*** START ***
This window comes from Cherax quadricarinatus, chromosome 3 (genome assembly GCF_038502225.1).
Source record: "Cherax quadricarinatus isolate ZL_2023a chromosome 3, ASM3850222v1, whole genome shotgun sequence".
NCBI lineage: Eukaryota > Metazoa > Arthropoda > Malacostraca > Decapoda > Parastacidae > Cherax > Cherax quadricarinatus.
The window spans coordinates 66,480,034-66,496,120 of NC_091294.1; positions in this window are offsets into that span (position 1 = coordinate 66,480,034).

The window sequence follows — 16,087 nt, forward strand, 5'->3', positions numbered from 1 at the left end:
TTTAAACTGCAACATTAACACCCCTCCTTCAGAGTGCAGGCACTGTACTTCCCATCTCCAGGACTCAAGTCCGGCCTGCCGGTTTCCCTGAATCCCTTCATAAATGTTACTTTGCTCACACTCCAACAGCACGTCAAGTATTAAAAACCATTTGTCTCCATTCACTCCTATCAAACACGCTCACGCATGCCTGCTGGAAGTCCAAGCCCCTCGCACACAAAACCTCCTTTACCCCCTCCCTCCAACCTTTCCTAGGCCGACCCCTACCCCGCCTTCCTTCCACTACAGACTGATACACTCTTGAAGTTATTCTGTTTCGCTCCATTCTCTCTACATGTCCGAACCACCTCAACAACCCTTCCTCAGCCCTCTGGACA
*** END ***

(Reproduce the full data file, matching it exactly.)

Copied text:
This window comes from Cherax quadricarinatus, chromosome 3 (genome assembly GCF_038502225.1).
Source record: "Cherax quadricarinatus isolate ZL_2023a chromosome 3, ASM3850222v1, whole genome shotgun sequence".
NCBI lineage: Eukaryota > Metazoa > Arthropoda > Malacostraca > Decapoda > Parastacidae > Cherax > Cherax quadricarinatus.
The window spans coordinates 66,480,034-66,496,120 of NC_091294.1; positions in this window are offsets into that span (position 1 = coordinate 66,480,034).

The window sequence follows — 16,087 nt, forward strand, 5'->3', positions numbered from 1 at the left end:
TTTAAACTGCAACATTAACACCCCTCCTTCAGAGTGCAGGCACTGTACTTCCCATCTCCAGGACTCAAGTCCGGCCTGCCGGTTTCCCTGAATCCCTTCATAAATGTTACTTTGCTCACACTCCAACAGCACGTCAAGTATTAAAAACCATTTGTCTCCATTCACTCCTATCAAACACGCTCACGCATGCCTGCTGGAAGTCCAAGCCCCTCGCACACAAAACCTCCTTTACCCCCTCCCTCCAACCTTTCCTAGGCCGACCCCTACCCCGCCTTCCTTCCACTACAGACTGATACACTCTTGAAGTTATTCTGTTTCGCTCCATTCTCTCTACATGTCCGAACCACCTCAACAACCCTTCCTCAGCCCTCTGGACA